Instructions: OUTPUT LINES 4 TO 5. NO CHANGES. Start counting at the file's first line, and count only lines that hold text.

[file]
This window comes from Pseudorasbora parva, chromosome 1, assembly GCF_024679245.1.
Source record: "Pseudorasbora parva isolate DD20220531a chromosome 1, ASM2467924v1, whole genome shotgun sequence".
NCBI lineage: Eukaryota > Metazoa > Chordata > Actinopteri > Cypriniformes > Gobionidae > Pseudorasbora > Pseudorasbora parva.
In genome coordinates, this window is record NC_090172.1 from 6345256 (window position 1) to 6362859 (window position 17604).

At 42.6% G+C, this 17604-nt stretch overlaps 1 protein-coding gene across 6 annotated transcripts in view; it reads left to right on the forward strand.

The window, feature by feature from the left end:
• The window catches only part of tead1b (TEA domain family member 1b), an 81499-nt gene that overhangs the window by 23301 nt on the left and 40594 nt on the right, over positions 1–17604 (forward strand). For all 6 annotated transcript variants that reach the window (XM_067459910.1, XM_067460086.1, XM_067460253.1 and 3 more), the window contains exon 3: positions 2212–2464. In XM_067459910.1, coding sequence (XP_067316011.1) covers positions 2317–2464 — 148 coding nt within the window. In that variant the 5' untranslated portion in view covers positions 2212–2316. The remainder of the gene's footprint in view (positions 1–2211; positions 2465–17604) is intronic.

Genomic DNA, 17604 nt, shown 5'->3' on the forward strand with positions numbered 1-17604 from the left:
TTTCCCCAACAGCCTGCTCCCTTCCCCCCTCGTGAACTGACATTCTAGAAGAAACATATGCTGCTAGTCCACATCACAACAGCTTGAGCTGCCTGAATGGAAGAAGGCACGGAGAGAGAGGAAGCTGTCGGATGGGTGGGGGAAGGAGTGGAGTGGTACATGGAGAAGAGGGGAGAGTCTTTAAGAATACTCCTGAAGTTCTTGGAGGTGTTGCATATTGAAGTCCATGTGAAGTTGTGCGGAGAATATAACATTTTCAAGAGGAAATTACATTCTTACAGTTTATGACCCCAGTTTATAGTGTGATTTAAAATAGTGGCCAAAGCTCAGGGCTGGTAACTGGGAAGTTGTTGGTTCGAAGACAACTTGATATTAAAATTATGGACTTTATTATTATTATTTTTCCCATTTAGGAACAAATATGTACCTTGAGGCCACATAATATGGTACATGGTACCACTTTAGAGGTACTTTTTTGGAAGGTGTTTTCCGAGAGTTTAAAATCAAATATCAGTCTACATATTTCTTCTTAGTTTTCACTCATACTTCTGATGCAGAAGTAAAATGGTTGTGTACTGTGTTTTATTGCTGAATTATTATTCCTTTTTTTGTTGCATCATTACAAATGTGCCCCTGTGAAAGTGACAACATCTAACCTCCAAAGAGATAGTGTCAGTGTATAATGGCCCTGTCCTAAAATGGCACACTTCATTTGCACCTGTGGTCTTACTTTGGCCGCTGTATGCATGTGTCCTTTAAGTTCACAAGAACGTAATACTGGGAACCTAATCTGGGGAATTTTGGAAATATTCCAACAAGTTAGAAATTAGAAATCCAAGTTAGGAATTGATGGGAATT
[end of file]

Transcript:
In genome coordinates, this window is record NC_090172.1 from 6345256 (window position 1) to 6362859 (window position 17604).

At 42.6% G+C, this 17604-nt stretch overlaps 1 protein-coding gene across 6 annotated transcripts in view; it reads left to right on the forward strand.